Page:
Friday, February 06, 2009

Benedict's Understanding of the Church

Over at Religious Dispatches, Paul Gorrell has an insightful article entitled, “The Incredible Shrinking Catholic Church,” in which he examines the “focus of Pope Benedict’s reign,” i.e. “the draw[ing of] sharp boundaries that strictly define what it means to be a Catholic, what it means to be a priest, and how the Church should reconfigure itself in order to exile members who are not true believers.”

Following is a brief excerpt:

Benedict’s understanding of the church—his reinterpretation of the reforms of Vatican II in particular—erases the power of local culture in the experience of Catholicism. It also undermines the ecumenical movement by claiming that Protestant churches are not “true” churches, judges priests on their identity (gay priests must leave) rather than their actions, stops dialogue on any topics that do not meet the Pope’s approval (such as the possibility of women priests), sheds gay people from its ranks and fights against their rights, ignores the diminishing number of priests and the effects of this shortage on Church communities, and calls on Catholics to form the “perfect society” resembling the ecclesiology of Opus Dei. It is no surprise that Pope Benedict comes from a country — Germany — where the percentage of Church members attending Sunday mass is one of the lowest in the world. Strict adherence to orthodoxy will not be popular.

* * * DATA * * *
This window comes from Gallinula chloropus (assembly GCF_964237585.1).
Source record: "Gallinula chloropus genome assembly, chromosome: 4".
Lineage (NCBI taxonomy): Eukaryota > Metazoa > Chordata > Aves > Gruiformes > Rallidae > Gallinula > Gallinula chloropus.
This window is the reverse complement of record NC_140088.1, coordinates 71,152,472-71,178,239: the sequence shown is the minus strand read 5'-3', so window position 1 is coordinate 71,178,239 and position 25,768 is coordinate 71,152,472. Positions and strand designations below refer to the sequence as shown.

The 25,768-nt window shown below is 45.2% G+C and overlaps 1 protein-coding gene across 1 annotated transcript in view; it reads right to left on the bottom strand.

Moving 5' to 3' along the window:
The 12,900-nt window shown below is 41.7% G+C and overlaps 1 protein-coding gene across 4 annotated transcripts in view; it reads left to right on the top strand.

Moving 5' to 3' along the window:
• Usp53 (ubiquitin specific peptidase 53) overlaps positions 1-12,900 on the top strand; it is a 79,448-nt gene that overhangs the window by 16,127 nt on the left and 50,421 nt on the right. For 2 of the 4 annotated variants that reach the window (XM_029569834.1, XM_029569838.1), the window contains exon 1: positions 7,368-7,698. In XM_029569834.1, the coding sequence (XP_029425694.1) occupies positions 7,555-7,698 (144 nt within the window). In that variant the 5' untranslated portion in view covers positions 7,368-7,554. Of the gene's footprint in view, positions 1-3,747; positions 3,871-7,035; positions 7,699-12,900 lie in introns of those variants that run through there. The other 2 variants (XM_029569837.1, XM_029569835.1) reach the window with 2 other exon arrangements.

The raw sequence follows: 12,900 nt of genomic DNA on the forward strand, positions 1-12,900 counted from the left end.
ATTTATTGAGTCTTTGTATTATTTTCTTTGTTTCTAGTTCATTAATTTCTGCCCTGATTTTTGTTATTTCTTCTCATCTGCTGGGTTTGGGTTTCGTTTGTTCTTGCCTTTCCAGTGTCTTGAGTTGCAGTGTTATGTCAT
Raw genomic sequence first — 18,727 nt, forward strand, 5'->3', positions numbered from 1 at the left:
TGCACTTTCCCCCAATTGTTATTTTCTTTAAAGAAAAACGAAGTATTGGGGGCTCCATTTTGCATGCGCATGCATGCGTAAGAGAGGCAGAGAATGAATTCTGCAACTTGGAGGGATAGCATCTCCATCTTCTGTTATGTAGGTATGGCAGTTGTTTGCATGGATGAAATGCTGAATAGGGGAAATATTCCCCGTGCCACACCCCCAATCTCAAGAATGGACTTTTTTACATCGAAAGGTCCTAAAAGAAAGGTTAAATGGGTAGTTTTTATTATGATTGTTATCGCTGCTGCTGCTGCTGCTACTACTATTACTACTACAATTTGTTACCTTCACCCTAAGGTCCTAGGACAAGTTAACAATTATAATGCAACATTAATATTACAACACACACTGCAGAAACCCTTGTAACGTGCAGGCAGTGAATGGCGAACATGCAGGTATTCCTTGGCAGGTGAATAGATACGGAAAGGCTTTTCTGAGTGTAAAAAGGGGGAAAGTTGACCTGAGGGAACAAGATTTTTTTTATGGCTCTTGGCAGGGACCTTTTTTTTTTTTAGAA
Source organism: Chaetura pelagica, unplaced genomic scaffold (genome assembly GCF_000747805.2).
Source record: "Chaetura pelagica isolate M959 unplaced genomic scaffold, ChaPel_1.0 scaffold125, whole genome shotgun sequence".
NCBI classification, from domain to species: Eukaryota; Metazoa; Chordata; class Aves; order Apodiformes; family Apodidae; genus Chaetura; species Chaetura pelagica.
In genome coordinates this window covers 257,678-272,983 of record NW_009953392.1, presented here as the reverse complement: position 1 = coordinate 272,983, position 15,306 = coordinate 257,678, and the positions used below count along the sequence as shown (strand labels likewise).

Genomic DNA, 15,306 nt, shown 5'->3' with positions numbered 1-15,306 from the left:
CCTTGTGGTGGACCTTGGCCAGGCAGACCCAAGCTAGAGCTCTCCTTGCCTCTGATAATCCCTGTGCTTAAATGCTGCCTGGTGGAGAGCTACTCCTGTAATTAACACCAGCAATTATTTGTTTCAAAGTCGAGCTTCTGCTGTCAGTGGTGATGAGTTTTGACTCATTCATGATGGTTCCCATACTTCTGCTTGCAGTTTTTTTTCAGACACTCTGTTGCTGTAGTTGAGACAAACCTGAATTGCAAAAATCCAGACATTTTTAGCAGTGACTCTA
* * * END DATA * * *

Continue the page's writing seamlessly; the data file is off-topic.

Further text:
Gorrel goes on to make the argument that:

[R]econciliation with [the] Lefebvrite bishops [including the Holocaust-denying Richard Williamson], as well as the resurrection of the Tridentine Mass, shows that in the eyes of the current papacy, orthodox belief in traditional dogma is more important than the church’s relationship with other religions and the rest of the world. Put simply, these men think like Benedict when it comes to the church’s relationship to the world. This is underlined by Benedict’s revision of the documents of the Second Vatican Council, a move that mirrors the thinking of Marcel Lefebvre, the founder of the renegade church with whom these bishops are attached.

Benedict makes it clear who is part of this more tightly circumscribed church and who is not. While many people are troubled by the Pope’s embrace of Holocaust-deniers and saddened when priests ask folks to step out of communion lines because of how they vote, Benedict believes that those who value spiritual sentiment over orthodoxy do not fit the mold of what it means to be Catholic today. They must see the church and Catholicism the way he sees it or leave the fold.

To read Paul Gorrell’s article in its entirety, click here.

See also the previous Wild Reed posts:
The Shrinking Catholic Tent
“The Real Battle”
A Smaller, Purer Vision of Church – and Why It Won’t Work
The Pope’s “Scandalous” Stance on Homosexuality
What It Means to Be Catholic
A Church That Can and Cannot Change
To Whom the Future of the Catholic Church Belongs

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